To adopt the trial court's construction would violate both directives. First, it would render the statute unconstitutional. Our constitution provides, "The right of action to recover damages for injuries shall never be abrogated, and the amount recovered shall not be subject to any statutory limitation." Ariz. Const. art. 18, § 6, A.R.S. 1A. Article 18, § 6 is not limited to actions for personal injuries; it applies to property damage actions as well. Boswell v. Phoenix Newspapers, Inc., 152 Ariz. 9, 15, 730 P.2d 186, 192 (1986). A statute abrogates a cause of action if it "bars a cause of action before it [can] legitimately be brought." Hazine v. Montgomery Elevator Co., 176 Ariz. 340, 342, 861 P.2d 625, 627 (1993) (quoting Kenyon v. Hammer, 142 Ariz. 69, 74-75, 688 P.2d 961, 966-67 (1984)).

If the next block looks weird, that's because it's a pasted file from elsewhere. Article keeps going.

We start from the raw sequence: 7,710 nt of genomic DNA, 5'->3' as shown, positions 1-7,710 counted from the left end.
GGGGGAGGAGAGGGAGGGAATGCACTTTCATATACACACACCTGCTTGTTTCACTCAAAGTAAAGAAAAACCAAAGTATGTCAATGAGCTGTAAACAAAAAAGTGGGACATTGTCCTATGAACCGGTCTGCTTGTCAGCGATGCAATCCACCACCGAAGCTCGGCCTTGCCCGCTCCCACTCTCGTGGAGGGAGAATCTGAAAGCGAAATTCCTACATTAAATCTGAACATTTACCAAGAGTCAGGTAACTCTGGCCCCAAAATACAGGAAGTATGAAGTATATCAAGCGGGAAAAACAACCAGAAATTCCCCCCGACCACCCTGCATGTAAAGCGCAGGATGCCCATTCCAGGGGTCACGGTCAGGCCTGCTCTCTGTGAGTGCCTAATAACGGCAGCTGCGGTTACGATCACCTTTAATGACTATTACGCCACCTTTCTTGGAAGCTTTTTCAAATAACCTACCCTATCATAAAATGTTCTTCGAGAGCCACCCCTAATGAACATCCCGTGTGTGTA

Second, to adopt the trial court's construction would preempt or abrogate a common-law negligence action when the statute's text and history show no explicit abrogative intent. Id. at 273, 872 P.2d at 677. Our supreme court stated in Hayes, "If the legislature intends to deny, abrogate, or preempt, it must clearly say so." Id. at 274, 872 P.2d at 678. There is no such expression in § 12-552.
The statute of repose applies to actions and arbitrations "based in contract." The legislature defines "based in contract" as "an action based on a written real estate contract, sales agreement, construction agreement, conveyance or written agreement for construction or for the services set forth in subsection A of this section." A.R.S. § 12-552(F) (Supp. 1994). This language may reasonably be construed as inapplicable to negligence